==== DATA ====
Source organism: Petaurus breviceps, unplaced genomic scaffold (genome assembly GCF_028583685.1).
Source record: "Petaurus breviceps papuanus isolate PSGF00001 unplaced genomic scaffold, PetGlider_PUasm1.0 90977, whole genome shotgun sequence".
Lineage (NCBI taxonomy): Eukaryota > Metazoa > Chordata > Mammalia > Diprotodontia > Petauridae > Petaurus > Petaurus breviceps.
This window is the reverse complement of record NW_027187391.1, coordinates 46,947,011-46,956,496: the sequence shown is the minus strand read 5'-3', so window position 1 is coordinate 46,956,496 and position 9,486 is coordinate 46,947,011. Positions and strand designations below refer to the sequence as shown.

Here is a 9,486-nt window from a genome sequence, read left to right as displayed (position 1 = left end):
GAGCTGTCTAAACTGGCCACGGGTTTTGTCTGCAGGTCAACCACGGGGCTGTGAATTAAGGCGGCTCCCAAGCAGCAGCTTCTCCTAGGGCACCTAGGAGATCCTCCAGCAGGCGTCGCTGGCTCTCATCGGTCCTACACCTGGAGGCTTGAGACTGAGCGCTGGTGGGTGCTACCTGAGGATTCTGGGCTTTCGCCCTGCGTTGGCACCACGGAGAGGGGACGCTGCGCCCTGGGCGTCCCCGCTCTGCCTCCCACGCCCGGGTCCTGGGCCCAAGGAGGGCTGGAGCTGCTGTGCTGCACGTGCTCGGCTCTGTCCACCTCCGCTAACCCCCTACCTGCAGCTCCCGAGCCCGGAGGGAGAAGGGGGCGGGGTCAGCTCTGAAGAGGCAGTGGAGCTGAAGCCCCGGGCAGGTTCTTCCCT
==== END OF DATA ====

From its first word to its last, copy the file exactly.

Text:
Source organism: Petaurus breviceps, unplaced genomic scaffold (genome assembly GCF_028583685.1).
Source record: "Petaurus breviceps papuanus isolate PSGF00001 unplaced genomic scaffold, PetGlider_PUasm1.0 90977, whole genome shotgun sequence".
Lineage (NCBI taxonomy): Eukaryota > Metazoa > Chordata > Mammalia > Diprotodontia > Petauridae > Petaurus > Petaurus breviceps.
This window is the reverse complement of record NW_027187391.1, coordinates 46,947,011-46,956,496: the sequence shown is the minus strand read 5'-3', so window position 1 is coordinate 46,956,496 and position 9,486 is coordinate 46,947,011. Positions and strand designations below refer to the sequence as shown.

Here is a 9,486-nt window from a genome sequence, read left to right as displayed (position 1 = left end):
GAGCTGTCTAAACTGGCCACGGGTTTTGTCTGCAGGTCAACCACGGGGCTGTGAATTAAGGCGGCTCCCAAGCAGCAGCTTCTCCTAGGGCACCTAGGAGATCCTCCAGCAGGCGTCGCTGGCTCTCATCGGTCCTACACCTGGAGGCTTGAGACTGAGCGCTGGTGGGTGCTACCTGAGGATTCTGGGCTTTCGCCCTGCGTTGGCACCACGGAGAGGGGACGCTGCGCCCTGGGCGTCCCCGCTCTGCCTCCCACGCCCGGGTCCTGGGCCCAAGGAGGGCTGGAGCTGCTGTGCTGCACGTGCTCGGCTCTGTCCACCTCCGCTAACCCCCTACCTGCAGCTCCCGAGCCCGGAGGGAGAAGGGGGCGGGGTCAGCTCTGAAGAGGCAGTGGAGCTGAAGCCCCGGGCAGGTTCTTCCCT